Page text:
We use destination mostly, through remote destination Sheath, nice braided Sheath. They're pretty hydrophilic. I will say the valve doesn't always stay on as well as some of the Cook Sheaths. One of my partners has a sub-special-ordered Cook Sheaths that he keeps for himself, but in general, we use the destination Sheath. With the Sheath up and over, I'll begin the true intervention here. As most of the things we do, the first step is getting wire access beyond the occlusion.

As opposed to the chronic limb ischemia patients, as you and some of the audience knows, with acute limb ischemia, it's usually pretty easy to cross the acute occlusion, the acute thrombus. It's soft, it's just like an acute DVT and the folks who are doing mostly venous disease. It's usually easy to have your wire across as opposed to chronic limb ischemia and park your wire across the occlusion.

That's also an important inflection point because there have been a couple times where I'm expecting acute limb ischemia and I have a lot of trouble getting my wire across the area of occlusion. Then you look back at the angiogram, you say, "Well actually, there's a lot of big collaterals here, and the patient's history sounded a little fishy, and I don't know that this really needs a lytic catheter. Maybe we need to just see what happens with some of our methods for chronic limb ischemia."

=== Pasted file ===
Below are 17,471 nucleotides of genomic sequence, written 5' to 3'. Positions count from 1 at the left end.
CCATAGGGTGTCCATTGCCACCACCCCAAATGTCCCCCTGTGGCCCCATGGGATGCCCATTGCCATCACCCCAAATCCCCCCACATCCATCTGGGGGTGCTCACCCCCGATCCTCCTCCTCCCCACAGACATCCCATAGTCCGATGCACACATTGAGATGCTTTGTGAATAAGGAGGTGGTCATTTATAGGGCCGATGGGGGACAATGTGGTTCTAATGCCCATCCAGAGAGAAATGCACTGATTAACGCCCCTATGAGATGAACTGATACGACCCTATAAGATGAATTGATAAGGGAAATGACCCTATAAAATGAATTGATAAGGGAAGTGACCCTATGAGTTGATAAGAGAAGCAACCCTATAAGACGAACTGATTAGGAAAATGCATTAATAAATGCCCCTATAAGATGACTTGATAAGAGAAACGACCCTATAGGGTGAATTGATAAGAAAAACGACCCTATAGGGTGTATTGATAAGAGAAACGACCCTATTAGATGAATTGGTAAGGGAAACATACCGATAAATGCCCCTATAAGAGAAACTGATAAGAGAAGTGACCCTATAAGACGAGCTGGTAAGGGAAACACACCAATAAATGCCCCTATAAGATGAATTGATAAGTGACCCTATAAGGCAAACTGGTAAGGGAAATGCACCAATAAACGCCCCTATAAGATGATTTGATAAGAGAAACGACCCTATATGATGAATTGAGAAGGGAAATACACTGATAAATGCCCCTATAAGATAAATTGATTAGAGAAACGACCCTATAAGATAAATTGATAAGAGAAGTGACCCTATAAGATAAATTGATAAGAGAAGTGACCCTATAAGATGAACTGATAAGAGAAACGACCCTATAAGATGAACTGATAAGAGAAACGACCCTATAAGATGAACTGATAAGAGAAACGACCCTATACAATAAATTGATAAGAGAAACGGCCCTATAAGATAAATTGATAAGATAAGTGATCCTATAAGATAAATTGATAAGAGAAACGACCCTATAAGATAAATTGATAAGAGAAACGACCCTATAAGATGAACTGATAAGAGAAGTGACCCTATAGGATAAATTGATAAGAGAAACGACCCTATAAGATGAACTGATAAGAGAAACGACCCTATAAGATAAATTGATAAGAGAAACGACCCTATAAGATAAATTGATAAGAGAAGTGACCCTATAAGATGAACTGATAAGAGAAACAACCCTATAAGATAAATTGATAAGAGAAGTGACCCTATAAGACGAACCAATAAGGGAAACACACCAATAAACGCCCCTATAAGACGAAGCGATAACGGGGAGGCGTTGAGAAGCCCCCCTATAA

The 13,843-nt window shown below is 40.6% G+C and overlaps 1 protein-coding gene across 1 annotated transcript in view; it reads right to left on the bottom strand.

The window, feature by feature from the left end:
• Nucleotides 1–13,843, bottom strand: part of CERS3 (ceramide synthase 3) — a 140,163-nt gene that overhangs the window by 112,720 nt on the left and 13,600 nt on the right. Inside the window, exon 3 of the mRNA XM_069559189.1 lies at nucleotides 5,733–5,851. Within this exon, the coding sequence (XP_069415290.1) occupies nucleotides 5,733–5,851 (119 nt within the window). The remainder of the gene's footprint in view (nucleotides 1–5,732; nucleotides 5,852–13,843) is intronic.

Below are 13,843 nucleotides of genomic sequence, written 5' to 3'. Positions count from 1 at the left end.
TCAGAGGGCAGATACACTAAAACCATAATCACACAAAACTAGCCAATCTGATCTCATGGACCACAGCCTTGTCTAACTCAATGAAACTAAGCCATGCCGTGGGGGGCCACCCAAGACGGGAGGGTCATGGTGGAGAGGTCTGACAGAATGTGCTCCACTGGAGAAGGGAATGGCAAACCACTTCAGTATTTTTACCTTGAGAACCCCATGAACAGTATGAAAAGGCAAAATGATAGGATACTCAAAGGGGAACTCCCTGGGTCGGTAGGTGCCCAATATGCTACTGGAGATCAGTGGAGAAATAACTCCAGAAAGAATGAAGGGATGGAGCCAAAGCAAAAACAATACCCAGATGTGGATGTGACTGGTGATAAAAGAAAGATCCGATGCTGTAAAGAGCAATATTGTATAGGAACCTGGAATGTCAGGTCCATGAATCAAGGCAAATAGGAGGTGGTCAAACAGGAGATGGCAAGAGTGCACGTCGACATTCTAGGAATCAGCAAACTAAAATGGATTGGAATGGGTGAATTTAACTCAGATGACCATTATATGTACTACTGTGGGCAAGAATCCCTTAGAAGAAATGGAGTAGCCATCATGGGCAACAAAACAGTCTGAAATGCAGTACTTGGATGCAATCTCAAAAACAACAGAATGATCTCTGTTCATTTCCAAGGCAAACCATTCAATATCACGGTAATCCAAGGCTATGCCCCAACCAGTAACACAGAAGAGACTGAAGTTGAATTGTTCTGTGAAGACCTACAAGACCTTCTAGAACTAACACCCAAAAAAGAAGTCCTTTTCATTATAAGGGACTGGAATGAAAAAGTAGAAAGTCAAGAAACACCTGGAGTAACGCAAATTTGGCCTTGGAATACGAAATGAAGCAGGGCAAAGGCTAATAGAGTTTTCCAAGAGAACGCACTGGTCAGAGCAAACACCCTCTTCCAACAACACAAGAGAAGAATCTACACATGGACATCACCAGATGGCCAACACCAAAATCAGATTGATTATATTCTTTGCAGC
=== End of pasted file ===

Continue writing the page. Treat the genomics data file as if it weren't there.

[Dr. Chris Beck]
It's like the wire test, right? Like the wire tells you a lot tactilely.

[Dr. Alexander Ushinsky]
Yes, exactly. Depending on where the site of occlusion is, I'll either use 035 guidewire for fem-pop, and then if there's some disease distal to the fem-pop segment, I'll usually use an 018 or 014 system for the entire procedure.

[Dr. Chris Beck]
You start crossing with an 018 or an 014 wire.

[Dr. Alexander Ushinsky]
Not infrequently, especially if I'm planning an intervention that will require that type of guidewire.

[Dr. Chris Beck]
What do you like for wires?

[Dr. Alexander Ushinsky]